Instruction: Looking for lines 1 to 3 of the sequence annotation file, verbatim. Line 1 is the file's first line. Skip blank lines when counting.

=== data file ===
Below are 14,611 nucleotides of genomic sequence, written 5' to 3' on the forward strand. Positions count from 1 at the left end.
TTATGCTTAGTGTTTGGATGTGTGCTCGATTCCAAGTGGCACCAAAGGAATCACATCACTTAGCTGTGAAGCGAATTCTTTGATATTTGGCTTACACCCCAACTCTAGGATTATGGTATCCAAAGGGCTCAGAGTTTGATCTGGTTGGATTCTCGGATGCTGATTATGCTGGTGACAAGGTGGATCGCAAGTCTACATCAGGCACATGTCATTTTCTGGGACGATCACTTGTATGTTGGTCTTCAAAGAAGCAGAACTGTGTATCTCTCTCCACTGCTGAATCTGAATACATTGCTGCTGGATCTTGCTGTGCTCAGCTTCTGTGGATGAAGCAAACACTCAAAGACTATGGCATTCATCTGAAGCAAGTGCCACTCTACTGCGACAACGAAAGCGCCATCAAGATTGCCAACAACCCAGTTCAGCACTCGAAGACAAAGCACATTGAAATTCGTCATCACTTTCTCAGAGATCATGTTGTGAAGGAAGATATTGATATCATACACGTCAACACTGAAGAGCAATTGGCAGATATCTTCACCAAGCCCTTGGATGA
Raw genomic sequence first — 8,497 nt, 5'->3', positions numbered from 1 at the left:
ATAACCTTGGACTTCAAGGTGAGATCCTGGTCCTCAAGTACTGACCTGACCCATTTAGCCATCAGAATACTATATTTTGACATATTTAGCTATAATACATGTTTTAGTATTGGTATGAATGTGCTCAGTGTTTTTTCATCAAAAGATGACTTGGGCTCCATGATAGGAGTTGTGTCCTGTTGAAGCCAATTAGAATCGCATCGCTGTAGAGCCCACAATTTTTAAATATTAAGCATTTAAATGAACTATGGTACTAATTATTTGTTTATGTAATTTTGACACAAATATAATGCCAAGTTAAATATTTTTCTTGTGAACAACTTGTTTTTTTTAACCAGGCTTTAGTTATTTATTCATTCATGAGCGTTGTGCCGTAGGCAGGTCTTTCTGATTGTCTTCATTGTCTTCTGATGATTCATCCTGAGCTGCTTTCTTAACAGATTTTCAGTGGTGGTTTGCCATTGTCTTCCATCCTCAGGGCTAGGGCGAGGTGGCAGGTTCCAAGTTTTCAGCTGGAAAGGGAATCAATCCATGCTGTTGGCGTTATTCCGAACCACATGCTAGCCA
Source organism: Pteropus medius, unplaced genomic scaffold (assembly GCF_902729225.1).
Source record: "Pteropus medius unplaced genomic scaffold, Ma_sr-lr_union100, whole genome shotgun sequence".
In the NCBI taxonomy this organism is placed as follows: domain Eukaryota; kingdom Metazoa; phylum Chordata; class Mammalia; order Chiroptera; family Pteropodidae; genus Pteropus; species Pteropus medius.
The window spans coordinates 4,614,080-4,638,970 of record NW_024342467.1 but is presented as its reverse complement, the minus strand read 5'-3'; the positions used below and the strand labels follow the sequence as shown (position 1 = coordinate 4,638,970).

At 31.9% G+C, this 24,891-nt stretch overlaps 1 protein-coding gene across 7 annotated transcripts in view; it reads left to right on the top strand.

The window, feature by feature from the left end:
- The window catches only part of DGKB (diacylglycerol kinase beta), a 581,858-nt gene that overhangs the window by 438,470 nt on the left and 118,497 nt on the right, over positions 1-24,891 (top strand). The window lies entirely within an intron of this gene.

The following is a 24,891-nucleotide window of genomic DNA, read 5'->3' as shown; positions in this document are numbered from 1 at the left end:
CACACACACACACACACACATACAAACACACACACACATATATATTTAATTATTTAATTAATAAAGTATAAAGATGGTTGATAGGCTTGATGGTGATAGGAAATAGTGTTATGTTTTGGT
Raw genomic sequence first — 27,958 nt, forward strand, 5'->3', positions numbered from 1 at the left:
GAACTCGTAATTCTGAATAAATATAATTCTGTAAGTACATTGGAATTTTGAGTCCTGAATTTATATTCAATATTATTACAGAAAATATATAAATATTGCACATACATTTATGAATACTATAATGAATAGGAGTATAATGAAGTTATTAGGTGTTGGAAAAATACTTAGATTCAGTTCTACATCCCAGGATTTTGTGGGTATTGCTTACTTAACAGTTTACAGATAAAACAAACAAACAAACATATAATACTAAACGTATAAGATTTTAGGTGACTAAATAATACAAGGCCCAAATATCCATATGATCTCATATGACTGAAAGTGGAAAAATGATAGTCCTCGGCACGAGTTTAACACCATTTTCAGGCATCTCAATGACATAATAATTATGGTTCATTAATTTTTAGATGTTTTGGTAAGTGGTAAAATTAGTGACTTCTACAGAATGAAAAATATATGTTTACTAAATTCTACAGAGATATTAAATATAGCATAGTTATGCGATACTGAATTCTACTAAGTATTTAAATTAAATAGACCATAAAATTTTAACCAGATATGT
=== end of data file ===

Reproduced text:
Below are 14,611 nucleotides of genomic sequence, written 5' to 3' on the forward strand. Positions count from 1 at the left end.
TTATGCTTAGTGTTTGGATGTGTGCTCGATTCCAAGTGGCACCAAAGGAATCACATCACTTAGCTGTGAAGCGAATTCTTTGATATTTGGCTTACACCCCAACTCTAGGATTATGGTATCCAAAGGGCTCAGAGTTTGATCTGGTTGGATTCTCGGATGCTGATTATGCTGGTGACAAGGTGGATCGCAAGTCTACATCAGGCACATGTCATTTTCTGGGACGATCACTTGTATGTTGGTCTTCAAAGAAGCAGAACTGTGTATCTCTCTCCACTGCTGAATCTGAATACATTGCTGCTGGATCTTGCTGTGCTCAGCTTCTGTGGATGAAGCAAACACTCAAAGACTATGGCATTCATCTGAAGCAAGTGCCACTCTACTGCGACAACGAAAGCGCCATCAAGATTGCCAACAACCCAGTTCAGCACTCGAAGACAAAGCACATTGAAATTCGTCATCACTTTCTCAGAGATCATGTTGTGAAGGAAGATATTGATATCATACACGTCAACACTGAAGAGCAATTGGCAGATATCTTCACCAAGCCCTTGGATGA
Raw genomic sequence first — 8,497 nt, 5'->3', positions numbered from 1 at the left: